Week 14: Metabolism and Enzymes & Glycolysis and Oxidative Phosphorylation
Week 14: Metabolism and Enzymes & Glycolysis and Oxidative Phosphorylation Bio 107
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This 7 page Class Notes was uploaded by Rachel Johnson on Saturday December 5, 2015. The Class Notes belongs to Bio 107 at Washington State University taught by William Davis in Summer 2015. Since its upload, it has received 15 views. For similar materials see Biology in Biology at Washington State University.
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Date Created: 12/05/15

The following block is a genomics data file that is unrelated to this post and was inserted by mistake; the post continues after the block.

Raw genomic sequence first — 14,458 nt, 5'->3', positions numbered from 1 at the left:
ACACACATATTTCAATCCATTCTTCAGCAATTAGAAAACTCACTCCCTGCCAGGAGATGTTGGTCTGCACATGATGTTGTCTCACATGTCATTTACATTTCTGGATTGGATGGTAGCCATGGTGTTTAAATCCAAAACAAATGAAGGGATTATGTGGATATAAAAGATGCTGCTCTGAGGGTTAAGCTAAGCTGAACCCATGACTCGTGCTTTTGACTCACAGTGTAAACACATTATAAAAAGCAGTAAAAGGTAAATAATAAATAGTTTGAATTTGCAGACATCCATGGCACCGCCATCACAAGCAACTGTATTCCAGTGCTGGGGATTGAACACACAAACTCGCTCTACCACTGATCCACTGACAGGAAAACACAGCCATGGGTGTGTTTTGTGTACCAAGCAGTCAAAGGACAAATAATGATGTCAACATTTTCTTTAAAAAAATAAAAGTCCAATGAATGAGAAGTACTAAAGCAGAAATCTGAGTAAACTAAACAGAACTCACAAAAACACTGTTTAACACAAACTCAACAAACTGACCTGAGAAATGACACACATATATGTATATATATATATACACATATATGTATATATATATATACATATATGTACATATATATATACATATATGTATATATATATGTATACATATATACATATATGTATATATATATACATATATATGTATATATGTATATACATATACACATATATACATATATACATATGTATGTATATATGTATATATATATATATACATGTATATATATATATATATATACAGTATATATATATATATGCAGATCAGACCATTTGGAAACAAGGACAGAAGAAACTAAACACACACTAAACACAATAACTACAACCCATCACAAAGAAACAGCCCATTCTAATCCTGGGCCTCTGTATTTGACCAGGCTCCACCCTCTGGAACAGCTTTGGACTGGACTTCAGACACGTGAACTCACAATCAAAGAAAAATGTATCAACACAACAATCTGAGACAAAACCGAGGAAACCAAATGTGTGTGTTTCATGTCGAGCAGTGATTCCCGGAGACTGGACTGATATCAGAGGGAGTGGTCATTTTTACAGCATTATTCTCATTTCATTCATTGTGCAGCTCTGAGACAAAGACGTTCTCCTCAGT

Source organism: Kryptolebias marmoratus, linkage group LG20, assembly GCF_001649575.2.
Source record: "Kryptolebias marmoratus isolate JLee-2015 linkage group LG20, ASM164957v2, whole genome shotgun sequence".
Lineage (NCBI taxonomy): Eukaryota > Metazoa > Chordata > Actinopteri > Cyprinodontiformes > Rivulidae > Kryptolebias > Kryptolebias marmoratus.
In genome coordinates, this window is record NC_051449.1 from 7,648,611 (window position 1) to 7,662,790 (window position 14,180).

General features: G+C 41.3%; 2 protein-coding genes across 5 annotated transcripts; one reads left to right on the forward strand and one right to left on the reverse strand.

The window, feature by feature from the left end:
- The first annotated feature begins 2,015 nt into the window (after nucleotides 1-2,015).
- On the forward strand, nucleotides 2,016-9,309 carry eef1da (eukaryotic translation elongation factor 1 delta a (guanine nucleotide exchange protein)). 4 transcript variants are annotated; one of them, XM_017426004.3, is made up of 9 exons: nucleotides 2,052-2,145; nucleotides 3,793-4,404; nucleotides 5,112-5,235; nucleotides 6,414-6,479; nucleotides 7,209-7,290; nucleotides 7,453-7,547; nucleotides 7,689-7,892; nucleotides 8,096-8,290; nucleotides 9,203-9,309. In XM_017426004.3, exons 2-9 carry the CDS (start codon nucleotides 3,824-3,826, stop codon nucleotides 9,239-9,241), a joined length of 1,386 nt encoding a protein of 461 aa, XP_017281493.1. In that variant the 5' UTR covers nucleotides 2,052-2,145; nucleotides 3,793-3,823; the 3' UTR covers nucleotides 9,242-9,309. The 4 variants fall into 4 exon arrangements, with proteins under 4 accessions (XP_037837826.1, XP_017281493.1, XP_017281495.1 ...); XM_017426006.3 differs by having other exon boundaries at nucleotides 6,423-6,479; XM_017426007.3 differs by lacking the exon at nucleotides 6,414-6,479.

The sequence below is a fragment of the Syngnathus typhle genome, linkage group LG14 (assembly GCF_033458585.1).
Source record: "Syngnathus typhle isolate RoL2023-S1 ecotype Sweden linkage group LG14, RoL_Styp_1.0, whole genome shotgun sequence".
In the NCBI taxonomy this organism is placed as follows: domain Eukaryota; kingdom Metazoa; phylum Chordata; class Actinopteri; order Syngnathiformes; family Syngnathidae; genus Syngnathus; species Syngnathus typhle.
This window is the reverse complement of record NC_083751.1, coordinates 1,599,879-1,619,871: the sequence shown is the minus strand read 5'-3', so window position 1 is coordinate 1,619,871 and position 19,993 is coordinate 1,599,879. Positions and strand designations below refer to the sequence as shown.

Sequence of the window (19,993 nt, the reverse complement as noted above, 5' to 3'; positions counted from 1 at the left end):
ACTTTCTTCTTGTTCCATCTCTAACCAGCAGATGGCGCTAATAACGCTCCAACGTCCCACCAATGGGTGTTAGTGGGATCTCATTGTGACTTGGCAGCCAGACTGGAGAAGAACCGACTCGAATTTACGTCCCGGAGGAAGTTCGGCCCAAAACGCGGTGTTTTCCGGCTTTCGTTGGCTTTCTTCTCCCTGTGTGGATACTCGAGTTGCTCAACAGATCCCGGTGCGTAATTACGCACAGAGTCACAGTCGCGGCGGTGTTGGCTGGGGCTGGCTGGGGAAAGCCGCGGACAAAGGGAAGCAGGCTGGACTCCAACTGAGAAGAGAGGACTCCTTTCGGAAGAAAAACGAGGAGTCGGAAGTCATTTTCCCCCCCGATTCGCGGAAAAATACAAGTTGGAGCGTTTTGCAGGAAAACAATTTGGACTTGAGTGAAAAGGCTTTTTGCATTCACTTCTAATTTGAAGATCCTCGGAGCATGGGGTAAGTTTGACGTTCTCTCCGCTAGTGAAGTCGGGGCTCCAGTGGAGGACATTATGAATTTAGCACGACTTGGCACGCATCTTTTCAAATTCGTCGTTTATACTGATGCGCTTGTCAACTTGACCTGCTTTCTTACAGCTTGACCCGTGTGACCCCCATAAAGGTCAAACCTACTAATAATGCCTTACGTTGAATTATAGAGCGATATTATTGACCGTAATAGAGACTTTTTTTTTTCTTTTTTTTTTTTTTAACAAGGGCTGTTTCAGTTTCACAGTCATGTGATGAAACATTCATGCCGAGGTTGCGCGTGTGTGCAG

Metabolism and Enzymes II Energy Storage in Chemical Bonds The making and breaking o bonds are what drive energy conversions Energy is based on the distance e- are from the nucleus in a bond Further away = increased PE and closer = decreased PE Bond energy increases if e- are well shared Difference in electronegativity is minimal (nonpolar bond) Gibbs Free Energy Related to two states State of product Energy within reactants ΔG = G -p r ΔG = ΔH – T Δ S H = enthalpy S = entropy T = temperature ΔG < 0 → system can do work on the surroundings Spontaneous Runs in one direction Ex: catabolic reactions ΔG > 0 → surroundings must do work on the system for a change to occur Nonspontaneous Ex: anabolic reactions Entropy = disorder of a system Increased S = increased freedom of molecules Exergonic reactions Release energy into the surroundings Spontaneous ΔG r ΔG p Keeps going to completion once started Endergonic reactions Absorb energy from surroundings Nonspontaneous ΔG r ΔG p *can understand spontaneous/nonspontaneous reactions based off of bond energies *metabolism requires both matter and energy to occur Introduction to Enzymes All reactions need an initial energy input to start (activation energy) A “barrier” that needs to be overcome Enzymes lower the activation energy needed Another way is to add heat (not the best option for living organisms) *transition state = intermediate between reactants and products Reaction pathway Active site binds to its substrates Specificity → usually only binds to a few substrates Stabilizes the transition state and lowers the activation energy Releases products *enzymes are typically unchanged and are ready to activate more substrates Metabolism and Enzymes III Enzyme Activity Tertiary structure changes upon binding (tertiary structure = 3D structure) “induced fit” Temperature and pH effects Enzymes have evolved to function at a specific narrow-range of temperature and pH possessed by the organism they inhabit Thermophilic enzymes work best at higher temperatures *at opposite and extreme temperatures and pHs, proteins denature (unfold) Competitive inhibitors Bind to the active site Compete with the substrates *slows the process down, but doesn’t shut it off Can be overcome by an increase of substrate concentration Allosteric regulation Requires a quaternary structure that can change from active to inactive and has multiple active sites Activators lock enzyme in active state Bind to an area away from the active site Increases activity Inhibitors lock enzyme in an inactive state (closes down active sites) Bind away from active site Decreases activity *enzyme fluctuates between active and inactive but locks when there is an abundant presence of activators or inhibitors Enzyme Pathways Enzymes usually work in pathways Catabolic and anabolic pathways are characterized by a series of enzyme reactions Pathway can be inhibited at any one of the enzymes in the pathway Intermediates build up from the active enzymes prior to the inhibited one *air = source of all biomass ATP (Energy Intermediate) ATP hydrolysis releases energy ATP → ADP = highly exergonic Catabolic reactions generate ATP and anabolic reactions use it *a lot of the cell’s energy goes into making and breaking ATP Glycolysis and Oxidative Phosphorylation I Redox Reactions in Biology *reduced = gain e- (oxidizing agent) *oxidized = lose e- (reducing agent) NAD = intermediate that moves e- Oxidized form = NAD + Reversibly cycle between the two forms Reduced form = NADH Overview of Carbohydrate Catabolism Glycolysis Initial input of 2 ATP Produces 4 ATP, 2 NADH, 2 pyruvate, and 2 H O 2 *no net loss of carbon Regulation Phosphofructokinase Inhibited by elevated levels of ATP Activated by AMP (ATP with only one phosphate) Allosterically regulated Pyruvate oxidation Energy conversion Produces 1 NADH Matter conversion Produces 1 CO a2d I Acetyl CoA (contains 2 carbons) Citric acid cycle Energy conversion Produces 3 NADH, 1 FADH , and21 ATP Matter conversion Produces 2 CO 2 Entry point depends on molecule Proteins start at pyruvate oxidation Lipids start at the citric acid cycle Converting fatty acids to Acetyl CoA = beta oxidation *control of metabolism is dictated by the energy needs of the cell Glycolysis and Oxidative Phosphorylation II Oxidative Phosphorylation Overview *occurs in the inner membrane of the mitochondria 2 coupled reactions Electron transport chain releases energy and builds a hydrogen gradient across the membrane which drives ATP synthase through chemiosmosis Electron transport chain (ETC) e- brought in on NADH or FADH 2 Move through 4 protein complexes (Cytochromes I, II, III, and IV) Coenzyme Q 10 NADH e-: CoQ 10acts after complex I FADH e2: CoQ 10acts after complex II Small protein Cyt c NADH and FADH e-: 2yt c acts after complex III
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